Monday, March 2, 2020

Going the Second Mile

By R. W. McAlister

     In the first century, Romans could force the Jews to carry their goods for one mile because that was the law. After the Jews had carried the Roman soldier’s goods for a mile, they could tell them this is as far as they were going and no further. We see something of this idea when Jesus was making His way to His crucifixion. In Luke 23:26, the Bible says, “And as they led him away, they laid hold upon one Simon, a Cyrenian, coming out of the country, and on him they laid the cross, that he might bear it after Jesus.”
     Look also at the words of Jesus in Matthew 5:39-41: “I say unto you, That ye resist not evil: but whosoever shall smite thee on thy right cheek, turn to him the other also. 40And if any man will sue thee at the law, and take away thy coat, let him have thy cloke also. 41And whosoever shall compel thee to go a mile, go with him twain. 42Give to him that asketh thee, and from him that would borrow of thee turn not thou away.”  It’s from this concept that Jesus taught how Christians should be willing to go a second mile. 
     Notice, Jesus gives us 3 different examples which instruct Christians to go beyond the first mile and to continue on to the second mile.
     First, Jesus tells us not to resist or oppose an evil person and gives an example. He says if they strike you on the right cheek turn, the left one to him as well. You have to understand that it was a great insult in the first century to strike someone on the right cheek. Most people wouldn’t tolerate such an insult and would strike back. But Jesus is telling us, “don’t retaliate; don’t get revenge” – instead, turn your other cheek to them as well. 
     The second thing he tells us is if someone sues you and takes your tunic or take your money, then give them your cloak as well. The giving of your cloak would be the second mile. Again this has in mind not resisting an evil person.
     Third, Jesus says if someone persuades you to go one mile, then go with him two. In all 3 of these examples, Jesus is teaching you and me that we are to go beyond the first mile.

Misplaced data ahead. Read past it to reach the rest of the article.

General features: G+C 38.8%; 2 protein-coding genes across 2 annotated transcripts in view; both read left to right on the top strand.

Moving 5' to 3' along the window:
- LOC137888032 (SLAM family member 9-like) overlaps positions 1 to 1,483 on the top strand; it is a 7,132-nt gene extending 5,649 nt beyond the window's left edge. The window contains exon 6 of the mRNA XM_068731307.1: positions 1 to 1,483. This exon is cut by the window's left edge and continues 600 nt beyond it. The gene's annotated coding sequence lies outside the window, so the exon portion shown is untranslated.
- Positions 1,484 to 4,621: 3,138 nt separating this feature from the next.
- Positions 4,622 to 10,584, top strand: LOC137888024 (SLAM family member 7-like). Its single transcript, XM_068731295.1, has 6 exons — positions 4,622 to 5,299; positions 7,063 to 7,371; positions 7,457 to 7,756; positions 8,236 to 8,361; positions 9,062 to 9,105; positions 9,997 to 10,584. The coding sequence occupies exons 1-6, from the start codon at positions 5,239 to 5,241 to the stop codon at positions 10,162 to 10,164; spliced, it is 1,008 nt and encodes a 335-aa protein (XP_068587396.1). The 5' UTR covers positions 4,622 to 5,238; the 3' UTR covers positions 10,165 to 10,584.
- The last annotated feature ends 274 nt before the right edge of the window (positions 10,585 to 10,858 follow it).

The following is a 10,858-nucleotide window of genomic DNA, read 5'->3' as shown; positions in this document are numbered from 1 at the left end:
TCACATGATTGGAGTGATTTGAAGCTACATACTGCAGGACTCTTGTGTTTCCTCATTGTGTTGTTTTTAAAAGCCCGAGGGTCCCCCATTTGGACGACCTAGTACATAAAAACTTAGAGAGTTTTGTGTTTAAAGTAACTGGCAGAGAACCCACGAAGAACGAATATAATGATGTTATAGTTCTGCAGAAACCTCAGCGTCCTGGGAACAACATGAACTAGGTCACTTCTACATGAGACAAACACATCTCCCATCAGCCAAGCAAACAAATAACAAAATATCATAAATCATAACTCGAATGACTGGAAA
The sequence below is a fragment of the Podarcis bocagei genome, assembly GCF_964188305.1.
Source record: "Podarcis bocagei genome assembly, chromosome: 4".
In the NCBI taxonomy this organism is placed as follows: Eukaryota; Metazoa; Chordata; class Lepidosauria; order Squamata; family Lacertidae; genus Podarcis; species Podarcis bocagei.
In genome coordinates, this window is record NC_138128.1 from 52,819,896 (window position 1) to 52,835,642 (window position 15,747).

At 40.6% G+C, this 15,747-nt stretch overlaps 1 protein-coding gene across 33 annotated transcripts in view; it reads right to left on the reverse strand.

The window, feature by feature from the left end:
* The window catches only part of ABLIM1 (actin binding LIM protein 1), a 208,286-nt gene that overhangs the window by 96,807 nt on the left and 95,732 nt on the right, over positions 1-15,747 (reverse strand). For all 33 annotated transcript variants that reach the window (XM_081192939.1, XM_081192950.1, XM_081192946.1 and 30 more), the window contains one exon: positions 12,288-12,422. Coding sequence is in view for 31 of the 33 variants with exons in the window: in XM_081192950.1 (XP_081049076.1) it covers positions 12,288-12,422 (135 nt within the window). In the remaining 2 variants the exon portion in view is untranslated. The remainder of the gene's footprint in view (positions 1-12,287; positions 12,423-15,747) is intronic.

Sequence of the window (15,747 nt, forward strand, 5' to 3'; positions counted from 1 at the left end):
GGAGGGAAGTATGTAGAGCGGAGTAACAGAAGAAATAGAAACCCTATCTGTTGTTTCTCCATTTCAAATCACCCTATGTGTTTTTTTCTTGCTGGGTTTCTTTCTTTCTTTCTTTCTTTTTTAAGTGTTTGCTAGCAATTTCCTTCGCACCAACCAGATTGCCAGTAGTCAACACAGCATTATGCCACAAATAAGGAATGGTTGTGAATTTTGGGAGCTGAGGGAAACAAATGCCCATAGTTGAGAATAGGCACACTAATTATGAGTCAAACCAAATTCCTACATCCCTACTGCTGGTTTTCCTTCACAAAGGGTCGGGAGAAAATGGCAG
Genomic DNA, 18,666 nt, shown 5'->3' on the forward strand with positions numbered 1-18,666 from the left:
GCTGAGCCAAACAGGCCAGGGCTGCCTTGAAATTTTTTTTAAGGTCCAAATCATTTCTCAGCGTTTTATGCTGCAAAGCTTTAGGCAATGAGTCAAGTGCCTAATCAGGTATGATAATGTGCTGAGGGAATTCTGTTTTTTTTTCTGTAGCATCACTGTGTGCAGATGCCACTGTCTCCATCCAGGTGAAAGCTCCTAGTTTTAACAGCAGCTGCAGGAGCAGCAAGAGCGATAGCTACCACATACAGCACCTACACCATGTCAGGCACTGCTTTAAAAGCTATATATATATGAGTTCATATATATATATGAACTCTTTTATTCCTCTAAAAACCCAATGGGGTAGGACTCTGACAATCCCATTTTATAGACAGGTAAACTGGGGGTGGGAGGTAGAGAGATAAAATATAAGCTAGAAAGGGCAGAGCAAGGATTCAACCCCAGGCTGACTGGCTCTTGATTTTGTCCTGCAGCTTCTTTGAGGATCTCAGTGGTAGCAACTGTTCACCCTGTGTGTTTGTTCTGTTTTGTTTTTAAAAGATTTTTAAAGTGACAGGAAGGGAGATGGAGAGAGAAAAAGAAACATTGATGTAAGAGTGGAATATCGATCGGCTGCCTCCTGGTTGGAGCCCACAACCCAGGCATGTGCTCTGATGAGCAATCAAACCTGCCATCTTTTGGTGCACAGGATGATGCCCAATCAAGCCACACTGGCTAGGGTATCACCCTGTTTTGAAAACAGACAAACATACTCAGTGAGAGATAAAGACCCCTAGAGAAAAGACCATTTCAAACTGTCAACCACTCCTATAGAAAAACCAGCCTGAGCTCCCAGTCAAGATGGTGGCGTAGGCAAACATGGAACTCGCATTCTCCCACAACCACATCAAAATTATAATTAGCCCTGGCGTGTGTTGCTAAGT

Apply this principle to our service to God. Let’s look as the first mile. Paul tells us in Acts 20:7, “And upon the first day of the week, when the disciples came together to break bread, Paul preached unto them, ready to depart on the morrow; and continued his speech until midnight.”
     Every Christian should meet on the first day of the week to worship God. We shouldn’t look at this as something we have to do, but as something we get to do. Again, there are a lot of Christians who don’t embrace even this first mile of Christianity, because many will miss the assembling together and only show up once a month or maybe 2 or 3 times a year – if at all.  

     Not only we are to assemble with the saints on the first day of the week, we are to put God’s Kingdom first in every aspect of our lives. This means that we’ll do our best to be involved with the church and its many activities and try to spread the good news to those around us. 
     We find Christians who went that second mile mentioned in II Cor. 8:3-4: “For to their power, I bear record, yea, and beyond their power they were willing of themselves; 4Praying us with much intreaty that we would receive the gift, and take upon us the fellowship of the ministering to the saints.”
     Notice, they gave beyond their ability – did more than the minimum. You see, God doesn’t want Christians to be satisfied with just going part of the way – trying to get by with the least amount of effort – but He wants them to go all the way and give their best, just as God gave us His best (Jn. 3:16). Let us be so motivated.

- R. W. McAlister preaches for the Anna Church of Christ in Anna, IL.He may be contacted through the congregation's website:  

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